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Shortland Street star plays it straight

Harry McNaughton knows how to ensure he doesn't get type-cast.
Harry McNaughton

Five nights a week he appears on our screens as Shortland Street‘s asexual receptionist Gerald Tippett – a young man who, after much soul searching, has found he experiences no romantic desire at all. Now the star is slipping out of his neat buttoned waistcoats and into the shoes of a lothario schoolboy ruled by hormones.

“Playing a character who is figuring out that he’s asexual has been full-on,” explains Harry (21). “I did quite a bit of research and found it’s a really big movement in the US – they’ve even been on Oprah! But I figured that feeling like you’re different is a fundamental human experience, whether it’s about sexuality or just the feeling you have as a kid in the playground. It makes it easier to relate to what he’s going through.” Though the role has meant grappling with a world that is foreign to him, Harry is happy that he’s been given a challenge. “At the very start, the writers had it in mind to make Gerald gay and he was going to be quite stereotypically gay.

I wasn’t that happy with that decision. I’ve never wanted to play a stereotypical character of any kind,” says the ambitious actor, who is now preparing to test his limits in a whole new way.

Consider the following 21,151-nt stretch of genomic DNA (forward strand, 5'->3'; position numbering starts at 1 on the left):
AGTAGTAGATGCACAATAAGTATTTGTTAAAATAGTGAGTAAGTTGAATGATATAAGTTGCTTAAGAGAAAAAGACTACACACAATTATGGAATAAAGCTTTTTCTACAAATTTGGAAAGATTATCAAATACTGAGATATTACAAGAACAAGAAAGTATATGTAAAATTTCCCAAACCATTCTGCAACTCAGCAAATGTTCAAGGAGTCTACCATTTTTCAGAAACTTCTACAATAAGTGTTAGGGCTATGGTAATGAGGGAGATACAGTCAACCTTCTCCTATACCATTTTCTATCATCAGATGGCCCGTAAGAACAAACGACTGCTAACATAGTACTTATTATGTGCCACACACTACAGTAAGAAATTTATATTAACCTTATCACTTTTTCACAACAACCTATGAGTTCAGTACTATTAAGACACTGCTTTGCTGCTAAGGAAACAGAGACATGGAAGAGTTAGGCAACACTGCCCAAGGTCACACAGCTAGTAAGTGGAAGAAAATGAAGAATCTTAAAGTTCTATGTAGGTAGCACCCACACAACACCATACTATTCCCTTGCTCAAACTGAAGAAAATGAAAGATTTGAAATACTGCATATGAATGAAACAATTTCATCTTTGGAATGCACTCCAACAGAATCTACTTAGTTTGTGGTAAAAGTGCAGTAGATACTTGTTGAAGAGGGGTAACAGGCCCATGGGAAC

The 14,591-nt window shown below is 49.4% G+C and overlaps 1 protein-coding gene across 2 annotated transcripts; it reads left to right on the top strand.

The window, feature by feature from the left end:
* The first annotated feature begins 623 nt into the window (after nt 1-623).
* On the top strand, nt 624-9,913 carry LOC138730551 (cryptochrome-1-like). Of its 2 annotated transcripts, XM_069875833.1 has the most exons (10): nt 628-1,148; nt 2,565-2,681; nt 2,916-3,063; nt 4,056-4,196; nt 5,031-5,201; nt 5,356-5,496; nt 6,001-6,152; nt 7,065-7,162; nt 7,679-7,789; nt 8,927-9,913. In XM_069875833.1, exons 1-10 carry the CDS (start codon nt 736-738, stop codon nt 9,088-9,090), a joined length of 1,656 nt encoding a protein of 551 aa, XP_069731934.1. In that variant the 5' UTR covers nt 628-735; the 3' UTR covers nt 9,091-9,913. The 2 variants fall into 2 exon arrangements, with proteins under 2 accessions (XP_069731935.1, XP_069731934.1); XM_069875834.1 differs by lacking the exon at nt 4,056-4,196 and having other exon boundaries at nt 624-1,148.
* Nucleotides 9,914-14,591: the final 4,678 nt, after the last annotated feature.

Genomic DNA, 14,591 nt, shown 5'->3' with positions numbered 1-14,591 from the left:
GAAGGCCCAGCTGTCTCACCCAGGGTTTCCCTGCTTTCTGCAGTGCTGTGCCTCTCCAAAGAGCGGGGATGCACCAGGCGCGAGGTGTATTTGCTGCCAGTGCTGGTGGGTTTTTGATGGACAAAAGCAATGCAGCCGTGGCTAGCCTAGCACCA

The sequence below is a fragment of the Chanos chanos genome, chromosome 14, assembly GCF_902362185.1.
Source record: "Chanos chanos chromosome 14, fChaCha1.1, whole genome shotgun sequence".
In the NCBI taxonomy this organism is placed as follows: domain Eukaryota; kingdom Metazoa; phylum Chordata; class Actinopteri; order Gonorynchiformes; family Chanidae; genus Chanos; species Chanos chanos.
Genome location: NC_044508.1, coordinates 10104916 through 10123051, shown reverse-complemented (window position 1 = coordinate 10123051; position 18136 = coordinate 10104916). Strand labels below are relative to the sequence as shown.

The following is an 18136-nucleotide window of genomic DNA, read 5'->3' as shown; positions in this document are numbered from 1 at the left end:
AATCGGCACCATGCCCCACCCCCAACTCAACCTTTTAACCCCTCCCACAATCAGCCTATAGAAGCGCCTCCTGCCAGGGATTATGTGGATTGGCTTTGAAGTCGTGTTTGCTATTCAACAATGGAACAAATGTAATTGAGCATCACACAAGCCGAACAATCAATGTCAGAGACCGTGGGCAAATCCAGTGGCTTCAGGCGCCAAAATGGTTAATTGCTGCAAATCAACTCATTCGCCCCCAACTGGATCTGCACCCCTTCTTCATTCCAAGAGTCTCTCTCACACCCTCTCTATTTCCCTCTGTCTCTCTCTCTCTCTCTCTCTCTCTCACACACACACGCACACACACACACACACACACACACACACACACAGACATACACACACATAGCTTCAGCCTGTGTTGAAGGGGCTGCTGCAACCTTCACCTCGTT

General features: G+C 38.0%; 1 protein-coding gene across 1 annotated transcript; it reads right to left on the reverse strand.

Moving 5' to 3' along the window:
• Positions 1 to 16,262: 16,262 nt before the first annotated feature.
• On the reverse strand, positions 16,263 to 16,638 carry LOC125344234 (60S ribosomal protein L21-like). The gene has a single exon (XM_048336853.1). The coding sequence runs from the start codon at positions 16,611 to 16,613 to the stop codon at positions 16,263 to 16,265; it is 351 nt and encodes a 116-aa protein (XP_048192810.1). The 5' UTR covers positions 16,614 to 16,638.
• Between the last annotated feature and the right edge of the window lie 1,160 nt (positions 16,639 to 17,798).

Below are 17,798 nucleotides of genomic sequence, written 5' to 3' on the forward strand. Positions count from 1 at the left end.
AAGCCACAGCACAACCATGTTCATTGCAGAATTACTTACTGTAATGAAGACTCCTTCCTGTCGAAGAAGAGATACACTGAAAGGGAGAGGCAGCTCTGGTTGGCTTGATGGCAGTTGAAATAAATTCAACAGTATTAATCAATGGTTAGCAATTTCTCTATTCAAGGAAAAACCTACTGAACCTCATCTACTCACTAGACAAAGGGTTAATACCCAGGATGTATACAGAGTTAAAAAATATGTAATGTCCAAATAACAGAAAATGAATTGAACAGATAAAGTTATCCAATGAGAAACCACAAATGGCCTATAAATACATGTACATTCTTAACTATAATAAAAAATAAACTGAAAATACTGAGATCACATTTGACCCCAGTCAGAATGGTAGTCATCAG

Harry is taking on a starring role in a new production of Alan Bennett’s The History Boys, a play about a group of young men in their final days of school. He describes his character, Dakin, as “very confident and incredibly frisky”.

“He’s not at all like I was during high school,” laughs Harry. “I was a geek. I was or Study! But it’s really fun to play someone who is so confident. There’s just no element of doubt there. It’s not me at all so it’s kind of addictive.” And just to prove the contrast, the actor smiles and adds humbly, “Dakin’s also supposed to be hot, so I hope I can carry that off.”

But when he’s not losing himself in different characters, Harry says his own life is much less dramatic. He’s busy training for the Auckland half-marathon and says his favourite pastime these days is hanging out with his little niece and nephews.

“I’ve never been that interested in children before,” Harry admits, “but once they’re your own family members, it’s like something chemical changes in your brain. You just love them so much!”

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